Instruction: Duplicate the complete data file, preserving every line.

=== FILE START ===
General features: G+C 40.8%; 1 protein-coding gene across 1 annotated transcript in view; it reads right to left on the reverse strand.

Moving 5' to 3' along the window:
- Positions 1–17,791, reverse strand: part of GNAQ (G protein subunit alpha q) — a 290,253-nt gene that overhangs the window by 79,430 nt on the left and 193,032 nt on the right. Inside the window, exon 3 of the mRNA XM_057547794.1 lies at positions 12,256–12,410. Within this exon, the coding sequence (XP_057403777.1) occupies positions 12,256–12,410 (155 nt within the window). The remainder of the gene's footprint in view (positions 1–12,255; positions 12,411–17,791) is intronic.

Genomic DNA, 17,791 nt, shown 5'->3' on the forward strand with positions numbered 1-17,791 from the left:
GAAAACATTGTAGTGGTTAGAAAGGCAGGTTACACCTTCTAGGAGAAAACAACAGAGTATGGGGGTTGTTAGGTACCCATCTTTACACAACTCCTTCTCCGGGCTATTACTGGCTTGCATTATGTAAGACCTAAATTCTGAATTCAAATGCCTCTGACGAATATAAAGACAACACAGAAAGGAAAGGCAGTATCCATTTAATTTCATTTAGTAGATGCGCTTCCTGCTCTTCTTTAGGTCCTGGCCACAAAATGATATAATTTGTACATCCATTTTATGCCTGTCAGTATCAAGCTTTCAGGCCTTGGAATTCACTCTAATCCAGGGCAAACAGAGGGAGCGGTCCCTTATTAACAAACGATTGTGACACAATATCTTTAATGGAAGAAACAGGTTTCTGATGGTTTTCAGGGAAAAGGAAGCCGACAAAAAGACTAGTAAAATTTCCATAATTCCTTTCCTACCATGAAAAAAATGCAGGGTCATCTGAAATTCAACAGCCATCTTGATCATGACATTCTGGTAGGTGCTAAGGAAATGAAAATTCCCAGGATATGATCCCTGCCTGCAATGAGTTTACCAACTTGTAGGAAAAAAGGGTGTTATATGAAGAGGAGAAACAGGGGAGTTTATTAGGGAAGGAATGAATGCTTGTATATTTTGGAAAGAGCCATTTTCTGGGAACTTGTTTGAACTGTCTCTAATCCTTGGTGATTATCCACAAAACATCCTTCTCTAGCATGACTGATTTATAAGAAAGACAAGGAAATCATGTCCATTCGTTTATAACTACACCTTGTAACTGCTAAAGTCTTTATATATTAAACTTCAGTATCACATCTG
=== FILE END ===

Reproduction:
General features: G+C 40.8%; 1 protein-coding gene across 1 annotated transcript in view; it reads right to left on the reverse strand.

Moving 5' to 3' along the window:
- Positions 1–17,791, reverse strand: part of GNAQ (G protein subunit alpha q) — a 290,253-nt gene that overhangs the window by 79,430 nt on the left and 193,032 nt on the right. Inside the window, exon 3 of the mRNA XM_057547794.1 lies at positions 12,256–12,410. Within this exon, the coding sequence (XP_057403777.1) occupies positions 12,256–12,410 (155 nt within the window). The remainder of the gene's footprint in view (positions 1–12,255; positions 12,411–17,791) is intronic.

Genomic DNA, 17,791 nt, shown 5'->3' on the forward strand with positions numbered 1-17,791 from the left:
GAAAACATTGTAGTGGTTAGAAAGGCAGGTTACACCTTCTAGGAGAAAACAACAGAGTATGGGGGTTGTTAGGTACCCATCTTTACACAACTCCTTCTCCGGGCTATTACTGGCTTGCATTATGTAAGACCTAAATTCTGAATTCAAATGCCTCTGACGAATATAAAGACAACACAGAAAGGAAAGGCAGTATCCATTTAATTTCATTTAGTAGATGCGCTTCCTGCTCTTCTTTAGGTCCTGGCCACAAAATGATATAATTTGTACATCCATTTTATGCCTGTCAGTATCAAGCTTTCAGGCCTTGGAATTCACTCTAATCCAGGGCAAACAGAGGGAGCGGTCCCTTATTAACAAACGATTGTGACACAATATCTTTAATGGAAGAAACAGGTTTCTGATGGTTTTCAGGGAAAAGGAAGCCGACAAAAAGACTAGTAAAATTTCCATAATTCCTTTCCTACCATGAAAAAAATGCAGGGTCATCTGAAATTCAACAGCCATCTTGATCATGACATTCTGGTAGGTGCTAAGGAAATGAAAATTCCCAGGATATGATCCCTGCCTGCAATGAGTTTACCAACTTGTAGGAAAAAAGGGTGTTATATGAAGAGGAGAAACAGGGGAGTTTATTAGGGAAGGAATGAATGCTTGTATATTTTGGAAAGAGCCATTTTCTGGGAACTTGTTTGAACTGTCTCTAATCCTTGGTGATTATCCACAAAACATCCTTCTCTAGCATGACTGATTTATAAGAAAGACAAGGAAATCATGTCCATTCGTTTATAACTACACCTTGTAACTGCTAAAGTCTTTATATATTAAACTTCAGTATCACATCTG